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J Neurol Sci. 2004 Aug 15;223(1):73-9.

Preliminary analysis of a trial of pulse cyclophosphamide in IFN-beta-resistant active MS.

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  • 1Department of Neurology, Harvard Medical School, BIDMC KS 413, 330 Brookline Ave, Boston, MA 02215, USA.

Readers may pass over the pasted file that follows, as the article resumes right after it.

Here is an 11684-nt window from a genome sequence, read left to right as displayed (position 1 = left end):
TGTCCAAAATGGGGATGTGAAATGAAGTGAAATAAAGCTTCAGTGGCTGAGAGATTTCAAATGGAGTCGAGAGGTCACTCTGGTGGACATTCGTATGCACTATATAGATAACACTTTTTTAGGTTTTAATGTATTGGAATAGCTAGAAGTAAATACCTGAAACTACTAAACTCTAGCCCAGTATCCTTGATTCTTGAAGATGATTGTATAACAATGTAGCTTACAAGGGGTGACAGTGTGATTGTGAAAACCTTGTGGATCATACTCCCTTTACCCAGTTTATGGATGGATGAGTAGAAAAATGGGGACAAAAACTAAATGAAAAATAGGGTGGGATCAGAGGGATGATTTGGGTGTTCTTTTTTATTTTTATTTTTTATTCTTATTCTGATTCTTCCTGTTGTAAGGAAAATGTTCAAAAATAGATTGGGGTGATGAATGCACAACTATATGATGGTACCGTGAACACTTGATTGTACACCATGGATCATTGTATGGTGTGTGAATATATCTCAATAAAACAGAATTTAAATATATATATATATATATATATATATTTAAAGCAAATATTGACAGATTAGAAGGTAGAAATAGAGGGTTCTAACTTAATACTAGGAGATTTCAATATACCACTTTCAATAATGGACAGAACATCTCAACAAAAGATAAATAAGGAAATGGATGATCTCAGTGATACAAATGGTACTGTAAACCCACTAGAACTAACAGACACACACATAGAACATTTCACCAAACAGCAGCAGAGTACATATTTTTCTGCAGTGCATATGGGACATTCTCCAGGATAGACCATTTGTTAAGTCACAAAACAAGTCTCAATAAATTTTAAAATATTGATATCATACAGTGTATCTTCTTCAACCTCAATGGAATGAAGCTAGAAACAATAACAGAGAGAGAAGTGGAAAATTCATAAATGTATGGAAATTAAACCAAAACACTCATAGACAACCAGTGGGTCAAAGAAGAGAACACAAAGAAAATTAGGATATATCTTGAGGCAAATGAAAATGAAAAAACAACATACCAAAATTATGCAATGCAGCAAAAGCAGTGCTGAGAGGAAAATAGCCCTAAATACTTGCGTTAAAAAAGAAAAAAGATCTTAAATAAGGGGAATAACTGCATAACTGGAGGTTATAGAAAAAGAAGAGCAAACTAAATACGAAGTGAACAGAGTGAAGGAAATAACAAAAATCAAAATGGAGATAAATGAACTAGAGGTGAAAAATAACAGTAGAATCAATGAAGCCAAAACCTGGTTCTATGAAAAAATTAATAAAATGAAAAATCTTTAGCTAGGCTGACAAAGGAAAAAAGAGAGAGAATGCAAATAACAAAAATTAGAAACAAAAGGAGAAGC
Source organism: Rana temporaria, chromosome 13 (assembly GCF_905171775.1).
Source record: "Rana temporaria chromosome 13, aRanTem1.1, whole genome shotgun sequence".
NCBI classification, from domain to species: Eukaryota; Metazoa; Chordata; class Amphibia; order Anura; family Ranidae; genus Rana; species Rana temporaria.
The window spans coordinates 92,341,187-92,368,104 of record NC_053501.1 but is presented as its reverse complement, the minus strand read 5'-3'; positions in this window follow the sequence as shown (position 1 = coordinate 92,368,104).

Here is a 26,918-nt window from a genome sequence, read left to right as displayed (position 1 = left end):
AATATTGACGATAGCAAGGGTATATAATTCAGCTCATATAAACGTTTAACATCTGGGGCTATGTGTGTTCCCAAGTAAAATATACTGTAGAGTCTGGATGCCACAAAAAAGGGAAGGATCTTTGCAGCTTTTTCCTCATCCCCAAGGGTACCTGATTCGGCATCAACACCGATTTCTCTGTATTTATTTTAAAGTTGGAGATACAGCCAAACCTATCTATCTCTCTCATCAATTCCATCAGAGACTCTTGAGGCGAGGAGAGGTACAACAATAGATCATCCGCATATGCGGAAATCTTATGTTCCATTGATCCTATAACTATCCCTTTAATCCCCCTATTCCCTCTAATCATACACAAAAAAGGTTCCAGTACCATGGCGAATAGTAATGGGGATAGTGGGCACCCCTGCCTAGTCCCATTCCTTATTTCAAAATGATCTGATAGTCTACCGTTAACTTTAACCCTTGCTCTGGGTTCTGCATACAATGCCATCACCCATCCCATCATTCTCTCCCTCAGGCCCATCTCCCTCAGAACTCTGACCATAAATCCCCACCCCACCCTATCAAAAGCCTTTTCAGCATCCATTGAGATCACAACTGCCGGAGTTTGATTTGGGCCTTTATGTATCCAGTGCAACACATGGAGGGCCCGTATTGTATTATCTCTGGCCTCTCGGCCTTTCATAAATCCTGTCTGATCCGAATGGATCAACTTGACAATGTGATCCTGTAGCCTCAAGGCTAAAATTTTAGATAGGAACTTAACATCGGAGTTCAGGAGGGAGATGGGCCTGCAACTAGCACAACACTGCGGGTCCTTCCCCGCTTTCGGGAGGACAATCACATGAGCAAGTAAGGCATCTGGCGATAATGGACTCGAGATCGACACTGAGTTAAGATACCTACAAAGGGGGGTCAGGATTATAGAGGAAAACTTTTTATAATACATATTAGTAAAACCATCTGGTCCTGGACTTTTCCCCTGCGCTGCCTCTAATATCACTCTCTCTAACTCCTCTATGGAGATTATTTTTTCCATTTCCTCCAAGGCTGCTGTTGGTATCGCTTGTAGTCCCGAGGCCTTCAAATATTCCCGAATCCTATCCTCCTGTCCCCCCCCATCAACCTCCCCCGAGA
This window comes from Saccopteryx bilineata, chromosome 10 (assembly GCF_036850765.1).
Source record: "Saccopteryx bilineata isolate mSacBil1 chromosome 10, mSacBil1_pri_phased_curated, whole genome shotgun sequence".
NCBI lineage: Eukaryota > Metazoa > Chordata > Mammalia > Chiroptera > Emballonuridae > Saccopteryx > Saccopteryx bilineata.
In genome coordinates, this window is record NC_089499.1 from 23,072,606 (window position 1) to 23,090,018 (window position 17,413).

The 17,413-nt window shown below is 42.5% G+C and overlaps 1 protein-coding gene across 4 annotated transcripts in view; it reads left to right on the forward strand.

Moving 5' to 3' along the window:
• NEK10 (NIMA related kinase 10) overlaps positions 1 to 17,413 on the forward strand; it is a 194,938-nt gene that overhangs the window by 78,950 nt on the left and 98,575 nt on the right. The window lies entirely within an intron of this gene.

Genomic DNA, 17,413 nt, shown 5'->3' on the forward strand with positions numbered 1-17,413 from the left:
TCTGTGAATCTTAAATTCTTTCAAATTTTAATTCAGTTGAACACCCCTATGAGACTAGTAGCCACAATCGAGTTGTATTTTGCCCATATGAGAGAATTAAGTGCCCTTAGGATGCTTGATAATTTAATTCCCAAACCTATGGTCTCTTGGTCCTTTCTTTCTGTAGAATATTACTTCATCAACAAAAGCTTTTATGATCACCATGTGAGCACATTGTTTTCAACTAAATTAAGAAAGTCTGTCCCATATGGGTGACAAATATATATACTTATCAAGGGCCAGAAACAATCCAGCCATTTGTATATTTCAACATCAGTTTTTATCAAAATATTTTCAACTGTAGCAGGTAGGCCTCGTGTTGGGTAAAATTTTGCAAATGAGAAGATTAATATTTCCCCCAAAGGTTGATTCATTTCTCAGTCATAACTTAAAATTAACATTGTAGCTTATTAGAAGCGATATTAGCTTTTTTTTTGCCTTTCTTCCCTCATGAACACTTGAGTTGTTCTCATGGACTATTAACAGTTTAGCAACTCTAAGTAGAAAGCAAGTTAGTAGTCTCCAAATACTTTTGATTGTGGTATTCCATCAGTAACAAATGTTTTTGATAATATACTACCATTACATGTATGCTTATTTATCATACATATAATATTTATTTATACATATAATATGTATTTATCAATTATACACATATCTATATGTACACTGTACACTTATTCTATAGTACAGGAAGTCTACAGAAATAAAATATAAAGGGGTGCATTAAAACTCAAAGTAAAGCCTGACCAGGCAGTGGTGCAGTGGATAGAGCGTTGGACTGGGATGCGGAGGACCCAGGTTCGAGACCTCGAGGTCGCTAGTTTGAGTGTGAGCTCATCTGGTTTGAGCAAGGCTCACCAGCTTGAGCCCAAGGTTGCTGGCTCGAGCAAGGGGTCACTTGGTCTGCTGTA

This was a randomized, single-blind, parallel-group, multicenter trial in MS patients with a history of active disease during IFN-beta treatment. Patients were randomized to either cyclophosphamide 800 mg/m2 plus methylprednisolone 1 g IV (CY/MP) or methylprednisolone (MP) once monthly for 6 months then followed for an additional 18 months. All patients received IFN-beta1a for the 24-month study period. The primary endpoint was mean change from baseline in the number of gadolinium-enhancing (Gd+) lesions. Secondary endpoints included the percentage of patients with Gd+ lesions, change in T2 lesion burden, change in brain parenchymal fraction (BPF), time to treatment failure, and cumulative probability of relapse. Safety was assessed by the incidence of adverse events and the results of blood and urine testing. A higher number of patients completed the study in the pulse cyclophosphamide group because approximately half as many of these patients became treatment failures (26% vs. 52%, p = 0.03). During the infusion phase, the mean number of Gd+ lesions declined 70-80% from baseline in the CY group vs. a small increase in MP (p = 0.02 and 0.04 at 3 and 6 months). We conclude that pulse cyclophosphamide appears to be well tolerated in combination with IFN-beta1a. Pulse cyclophosphamide decreases the number of Gd+ lesions in patients with active disease on IFN-beta compared to pulse methylprednisolone alone. Six doses of pulse cyclophosphamide in combination with IFN-beta1a both prevent and delay clinical disease activity in patients with previously active disease on IFN-beta alone. Pulse cyclophosphamide is a therapeutic option as rescue therapy for patients thought to be interferon non-responders.

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